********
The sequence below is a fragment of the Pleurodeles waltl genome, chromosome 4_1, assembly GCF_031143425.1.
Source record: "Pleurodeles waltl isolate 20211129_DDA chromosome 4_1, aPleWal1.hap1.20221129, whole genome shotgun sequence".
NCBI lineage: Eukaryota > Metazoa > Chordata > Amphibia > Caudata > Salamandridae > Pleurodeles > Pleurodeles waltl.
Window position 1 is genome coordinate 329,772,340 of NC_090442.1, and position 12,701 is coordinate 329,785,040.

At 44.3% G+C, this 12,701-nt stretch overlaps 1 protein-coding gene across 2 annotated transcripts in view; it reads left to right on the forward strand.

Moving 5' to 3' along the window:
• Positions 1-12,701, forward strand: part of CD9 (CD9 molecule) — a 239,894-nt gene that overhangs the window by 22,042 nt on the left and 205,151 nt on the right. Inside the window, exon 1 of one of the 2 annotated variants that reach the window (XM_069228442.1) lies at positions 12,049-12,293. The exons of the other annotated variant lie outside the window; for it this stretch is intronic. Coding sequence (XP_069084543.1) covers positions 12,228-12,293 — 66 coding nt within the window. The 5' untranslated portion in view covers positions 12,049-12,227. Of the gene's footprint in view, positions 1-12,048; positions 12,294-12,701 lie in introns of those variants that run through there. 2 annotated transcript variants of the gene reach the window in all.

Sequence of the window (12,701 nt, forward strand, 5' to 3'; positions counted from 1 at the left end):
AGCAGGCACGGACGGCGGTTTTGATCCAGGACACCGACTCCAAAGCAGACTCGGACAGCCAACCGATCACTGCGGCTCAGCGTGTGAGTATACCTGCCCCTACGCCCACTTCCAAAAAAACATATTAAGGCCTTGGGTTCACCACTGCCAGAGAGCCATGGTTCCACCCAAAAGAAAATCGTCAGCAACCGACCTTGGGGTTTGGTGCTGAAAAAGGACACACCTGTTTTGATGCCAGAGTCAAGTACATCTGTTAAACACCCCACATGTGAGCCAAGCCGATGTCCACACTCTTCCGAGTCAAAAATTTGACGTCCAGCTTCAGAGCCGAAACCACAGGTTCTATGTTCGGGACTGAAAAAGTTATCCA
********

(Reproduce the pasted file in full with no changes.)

The sequence below is a fragment of the Pleurodeles waltl genome, chromosome 4_1, assembly GCF_031143425.1.
Source record: "Pleurodeles waltl isolate 20211129_DDA chromosome 4_1, aPleWal1.hap1.20221129, whole genome shotgun sequence".
NCBI lineage: Eukaryota > Metazoa > Chordata > Amphibia > Caudata > Salamandridae > Pleurodeles > Pleurodeles waltl.
Window position 1 is genome coordinate 329,772,340 of NC_090442.1, and position 12,701 is coordinate 329,785,040.

At 44.3% G+C, this 12,701-nt stretch overlaps 1 protein-coding gene across 2 annotated transcripts in view; it reads left to right on the forward strand.

Moving 5' to 3' along the window:
• Positions 1-12,701, forward strand: part of CD9 (CD9 molecule) — a 239,894-nt gene that overhangs the window by 22,042 nt on the left and 205,151 nt on the right. Inside the window, exon 1 of one of the 2 annotated variants that reach the window (XM_069228442.1) lies at positions 12,049-12,293. The exons of the other annotated variant lie outside the window; for it this stretch is intronic. Coding sequence (XP_069084543.1) covers positions 12,228-12,293 — 66 coding nt within the window. The 5' untranslated portion in view covers positions 12,049-12,227. Of the gene's footprint in view, positions 1-12,048; positions 12,294-12,701 lie in introns of those variants that run through there. 2 annotated transcript variants of the gene reach the window in all.

Sequence of the window (12,701 nt, forward strand, 5' to 3'; positions counted from 1 at the left end):
AGCAGGCACGGACGGCGGTTTTGATCCAGGACACCGACTCCAAAGCAGACTCGGACAGCCAACCGATCACTGCGGCTCAGCGTGTGAGTATACCTGCCCCTACGCCCACTTCCAAAAAAACATATTAAGGCCTTGGGTTCACCACTGCCAGAGAGCCATGGTTCCACCCAAAAGAAAATCGTCAGCAACCGACCTTGGGGTTTGGTGCTGAAAAAGGACACACCTGTTTTGATGCCAGAGTCAAGTACATCTGTTAAACACCCCACATGTGAGCCAAGCCGATGTCCACACTCTTCCGAGTCAAAAATTTGACGTCCAGCTTCAGAGCCGAAACCACAGGTTCTATGTTCGGGACTGAAAAAGTTATCCA